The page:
Ask any customers about automated voice services and you tend to get a chorus of universal scorn about pressing 1 if you don’t want service and getting stuck in an infinite loop without the ability to talk to a “real person”.
However, is this knee-jerk reaction a real reflection of how customers are using voice self-service today? New research on ‘the autonomous customer’ reveals a far more complex picture of our attitudes to voice self-service. The research was commissioned by BT and Avaya and carried out by Davies Hickman with customers in both the UK and USA.
We’ve all become used to encountering some kind of menu when we ring a contact centre, so it doesn’t come as either a surprise or nasty shock any more. As savvy customers we understand that this is a way that organisations can keep costs down in tough economic times. 71% of customers surveyed suggested that cost-conscious companies should look at using automated services in preference to moving call centres overseas.
When automated services get us to our goal quickly and easily – whether we are paying the gas bill, finding out when the next train to Bognor is or when our bins are next due for collection – we often don’t even remember using them. The survey discovered that 77% of people found automated voice services quick and efficient. 25% said that they actually liked using them because they thought it was faster than sitting listening to a distorted version of Vivaldi’s Four Seasons whilst waiting to get through to a call centre.
However, age seemed to have a significant bearing on this perception of speed and efficiency. 82% of younger customers (aged 16-24) said that they felt automated voice services were quick and efficient, compared to 66% of over 55s. This could well be because younger customers are simply more comfortable and familiar with these services. However, it could also be that older customers are haunted by the ghosts of bad automated service experiences past.
One key piece of insight from the autonomous customer research was that, although 46% thought loyalty was a thing of the past, 83% of customers will continue to do business with an organisation if they make it easy for them. Badly designed automation can make things far from easy. Unfortunately, the evolution of our brains has not run in parallel with the evolution of the microchip. Our average short-term memory capacity remains around 5 to 9 bits of information – which means that we often get lost after only 3 options (press ‘1’ being 1 bit of information and ‘what it is for’ being the second). Well-designed automated services are easy, short, defined in simple customer-oriented terms (rather than corporate speak) and provide customers with reassurance when their transactions have been successful.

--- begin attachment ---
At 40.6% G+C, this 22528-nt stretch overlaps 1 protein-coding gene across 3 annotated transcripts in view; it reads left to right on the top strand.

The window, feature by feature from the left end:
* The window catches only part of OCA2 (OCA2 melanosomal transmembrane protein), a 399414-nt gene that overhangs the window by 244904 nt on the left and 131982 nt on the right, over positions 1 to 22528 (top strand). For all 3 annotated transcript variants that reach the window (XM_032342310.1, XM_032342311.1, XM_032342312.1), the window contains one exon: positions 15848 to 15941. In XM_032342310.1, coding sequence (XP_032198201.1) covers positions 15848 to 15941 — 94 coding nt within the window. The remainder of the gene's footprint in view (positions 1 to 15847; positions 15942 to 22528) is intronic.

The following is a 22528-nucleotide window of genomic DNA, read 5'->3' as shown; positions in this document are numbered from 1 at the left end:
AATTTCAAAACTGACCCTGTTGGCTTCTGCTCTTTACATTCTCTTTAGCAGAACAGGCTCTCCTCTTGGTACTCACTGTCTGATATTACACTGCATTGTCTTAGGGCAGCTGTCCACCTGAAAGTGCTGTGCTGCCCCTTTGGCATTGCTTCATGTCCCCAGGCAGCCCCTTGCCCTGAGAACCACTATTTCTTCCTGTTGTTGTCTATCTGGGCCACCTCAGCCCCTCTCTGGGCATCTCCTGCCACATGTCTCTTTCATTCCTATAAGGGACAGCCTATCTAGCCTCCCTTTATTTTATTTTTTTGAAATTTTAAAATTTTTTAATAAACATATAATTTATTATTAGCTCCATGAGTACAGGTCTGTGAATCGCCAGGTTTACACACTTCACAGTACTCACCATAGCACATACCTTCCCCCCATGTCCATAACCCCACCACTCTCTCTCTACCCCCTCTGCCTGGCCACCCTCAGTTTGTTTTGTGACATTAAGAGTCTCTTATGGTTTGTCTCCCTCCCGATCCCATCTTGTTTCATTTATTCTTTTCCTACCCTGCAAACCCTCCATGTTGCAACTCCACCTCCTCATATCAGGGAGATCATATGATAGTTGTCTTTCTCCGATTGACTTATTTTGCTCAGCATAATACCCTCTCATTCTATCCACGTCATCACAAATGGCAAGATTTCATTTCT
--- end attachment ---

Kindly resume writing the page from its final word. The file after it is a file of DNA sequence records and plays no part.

Of course, not everything can or should be automated. Customers do sometimes just want to talk to an informed person who can give them advice or sort out their problems. The research found that the most popular automated applications for voice self-service were simple transactional things such as store opening hours/locations, checking account balances and finding out delivery times. Using automated outbound calling to keep customers informed and provide service updates was also rated positively – especially tasks such as electricity/gas reconnection advice, appointment reminders and confirmation of delivery times.
However, the era of endlessly pressing buttons may well be over with more-advanced voice self-service and increasingly reliable voice recognisers allowing us simply to talk to technology. These services currently seem to be more common in the USA than the UK – with 43% of US and 30% of UK consumers saying that they had encountered them. Freed from the constraints of endless menu systems, customers felt that this technology would lend itself to applications such as customer satisfaction surveys, transport timetable and fare information and directory enquiries.
However, if automation is simply being used as a strategy for reducing calls, the research also offers one key message to bear in mind. Customers are very willing to serve themselves as they often feel that it puts them more in control. However, when they do want to talk to an organisations, 56% of customers say that it is usually about more complex and emotive issues. This can result in longer and thornier contacts coming into the call centre and can challenge the way in which they are staffed, measured and managed.
Dr Nicola Millard is Customer Experience Futurologist at BT
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